Northeast Snowstorm Hits Area Hard
A winter storm expected to produce some of the highest snowfall levels on record began to leave a dusting on the ground in New York City, the Tri-State Area and New England on the afternoon of Monday, Jan. 26. The current predictions indicate a steady, unspectacular stream of snow through the rest of the day, with snowfall picking up overnight into Jan. 27 and potentially leaving more than 36 inches of snow on the ground in some areas. The size of the weather system is itself remarkable, as it's predicted to impact an area ranging from northern Maine south through most of New Jersey, including all points in between. Major cities in the area, from Bangor, Maine to Providence, Rhode Island and Newark, New Jersey are all preparing for a major storm that could have a serious impact on personal safety and business operations.
"The National Weather Service called the weather system both historic and life threatening."
Travel will be difficult if not impossible
CNN reported that the governors of Connecticut, Massachusetts and New York had all taken measures to keep residents safe and reduce the potential harm of the situation. The two New England states both have driving bans in place for the night of Jan. 26, while New York Gov. Andrew Cuomo declared a state of emergency and said he is considering a travel ban as well. New York City Mayor Bill de Blasio instituted a city-wide driving restriction for all privately owned vehicles starting late Monday.
Reaction is likely warranted
Although the true severity of the storm won't be known until it passes over the area or dissipates, predictions from agencies careful in language use and threat assessment such as the National Weather Service are dire. CNN said that agency called the weather system both historic and life threatening. The wide area of impact as well as the heavily populated nature of that region are both factors in the response thus far to the storm.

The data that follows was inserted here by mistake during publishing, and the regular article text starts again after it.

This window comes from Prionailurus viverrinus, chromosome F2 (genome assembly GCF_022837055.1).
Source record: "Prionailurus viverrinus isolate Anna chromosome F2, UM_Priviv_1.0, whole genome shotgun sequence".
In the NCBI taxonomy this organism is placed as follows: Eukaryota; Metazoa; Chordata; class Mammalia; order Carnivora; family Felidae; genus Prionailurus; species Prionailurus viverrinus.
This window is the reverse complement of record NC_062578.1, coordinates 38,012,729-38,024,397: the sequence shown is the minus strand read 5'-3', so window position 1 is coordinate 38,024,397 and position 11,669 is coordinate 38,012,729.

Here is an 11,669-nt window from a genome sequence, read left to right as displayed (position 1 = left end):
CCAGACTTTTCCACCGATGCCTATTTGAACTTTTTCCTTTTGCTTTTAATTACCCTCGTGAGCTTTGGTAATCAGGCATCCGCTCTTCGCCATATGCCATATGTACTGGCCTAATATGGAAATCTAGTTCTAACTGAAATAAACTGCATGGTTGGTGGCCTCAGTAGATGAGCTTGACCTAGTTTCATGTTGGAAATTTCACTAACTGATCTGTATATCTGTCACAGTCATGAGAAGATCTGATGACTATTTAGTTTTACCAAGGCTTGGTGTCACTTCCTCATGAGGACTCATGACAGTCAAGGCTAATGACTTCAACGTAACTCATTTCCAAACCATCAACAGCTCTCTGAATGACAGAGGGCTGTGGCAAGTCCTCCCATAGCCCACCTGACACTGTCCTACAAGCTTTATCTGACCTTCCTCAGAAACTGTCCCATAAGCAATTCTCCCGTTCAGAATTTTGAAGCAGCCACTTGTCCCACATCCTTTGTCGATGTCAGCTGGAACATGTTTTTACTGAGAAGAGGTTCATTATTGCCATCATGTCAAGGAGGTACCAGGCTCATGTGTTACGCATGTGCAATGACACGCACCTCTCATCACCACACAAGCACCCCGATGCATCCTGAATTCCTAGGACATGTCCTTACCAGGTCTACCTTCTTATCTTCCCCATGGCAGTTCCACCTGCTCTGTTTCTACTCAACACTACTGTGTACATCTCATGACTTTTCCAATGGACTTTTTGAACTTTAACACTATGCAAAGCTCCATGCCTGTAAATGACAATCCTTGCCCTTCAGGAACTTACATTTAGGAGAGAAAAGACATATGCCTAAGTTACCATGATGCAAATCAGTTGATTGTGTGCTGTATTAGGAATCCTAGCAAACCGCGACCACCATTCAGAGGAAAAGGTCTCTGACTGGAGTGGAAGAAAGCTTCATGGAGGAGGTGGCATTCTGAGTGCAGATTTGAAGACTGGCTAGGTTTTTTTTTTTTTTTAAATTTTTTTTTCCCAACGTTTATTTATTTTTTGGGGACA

Business, school and road closures
Reuters pointed out the various travel and parking bans as an attempt to limit
the chance of injuries and death. Businesses in the busy Northeast corridor are less than happy about the plans, but the need for safety is obvious and paramount. Companies that are only now planning for the effects of the storm are at a disadvantage as compared to those with the right risk identification tools in place. With local and international travel likely to become a short-term impossibility, organizations that don't have contingency plans in place or haven't been able to enact those plans will suffer during the days it takes to dig out afterward.
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